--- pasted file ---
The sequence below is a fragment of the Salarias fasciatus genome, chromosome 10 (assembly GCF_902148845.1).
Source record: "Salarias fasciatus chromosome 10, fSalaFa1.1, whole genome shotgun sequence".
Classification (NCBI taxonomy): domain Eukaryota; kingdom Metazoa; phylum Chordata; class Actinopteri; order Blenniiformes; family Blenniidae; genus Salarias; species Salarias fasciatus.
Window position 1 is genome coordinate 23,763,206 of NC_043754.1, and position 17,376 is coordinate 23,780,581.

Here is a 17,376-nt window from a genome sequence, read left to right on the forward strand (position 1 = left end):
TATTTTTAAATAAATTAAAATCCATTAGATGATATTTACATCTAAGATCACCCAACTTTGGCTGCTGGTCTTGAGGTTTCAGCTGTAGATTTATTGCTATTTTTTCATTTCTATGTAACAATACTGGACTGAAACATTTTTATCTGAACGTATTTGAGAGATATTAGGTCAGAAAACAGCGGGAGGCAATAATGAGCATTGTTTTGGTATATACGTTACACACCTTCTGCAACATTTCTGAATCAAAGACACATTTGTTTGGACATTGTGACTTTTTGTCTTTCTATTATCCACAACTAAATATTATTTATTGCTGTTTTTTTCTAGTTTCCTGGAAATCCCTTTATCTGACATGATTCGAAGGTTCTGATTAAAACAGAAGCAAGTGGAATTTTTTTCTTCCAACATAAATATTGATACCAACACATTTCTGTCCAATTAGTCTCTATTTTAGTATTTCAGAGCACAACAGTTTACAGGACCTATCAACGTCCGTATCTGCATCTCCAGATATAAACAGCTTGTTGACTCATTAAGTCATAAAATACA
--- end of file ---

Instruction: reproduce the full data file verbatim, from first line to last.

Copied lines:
The sequence below is a fragment of the Salarias fasciatus genome, chromosome 10 (assembly GCF_902148845.1).
Source record: "Salarias fasciatus chromosome 10, fSalaFa1.1, whole genome shotgun sequence".
Classification (NCBI taxonomy): domain Eukaryota; kingdom Metazoa; phylum Chordata; class Actinopteri; order Blenniiformes; family Blenniidae; genus Salarias; species Salarias fasciatus.
Window position 1 is genome coordinate 23,763,206 of NC_043754.1, and position 17,376 is coordinate 23,780,581.

Here is a 17,376-nt window from a genome sequence, read left to right on the forward strand (position 1 = left end):
TATTTTTAAATAAATTAAAATCCATTAGATGATATTTACATCTAAGATCACCCAACTTTGGCTGCTGGTCTTGAGGTTTCAGCTGTAGATTTATTGCTATTTTTTCATTTCTATGTAACAATACTGGACTGAAACATTTTTATCTGAACGTATTTGAGAGATATTAGGTCAGAAAACAGCGGGAGGCAATAATGAGCATTGTTTTGGTATATACGTTACACACCTTCTGCAACATTTCTGAATCAAAGACACATTTGTTTGGACATTGTGACTTTTTGTCTTTCTATTATCCACAACTAAATATTATTTATTGCTGTTTTTTTCTAGTTTCCTGGAAATCCCTTTATCTGACATGATTCGAAGGTTCTGATTAAAACAGAAGCAAGTGGAATTTTTTTCTTCCAACATAAATATTGATACCAACACATTTCTGTCCAATTAGTCTCTATTTTAGTATTTCAGAGCACAACAGTTTACAGGACCTATCAACGTCCGTATCTGCATCTCCAGATATAAACAGCTTGTTGACTCATTAAGTCATAAAATACA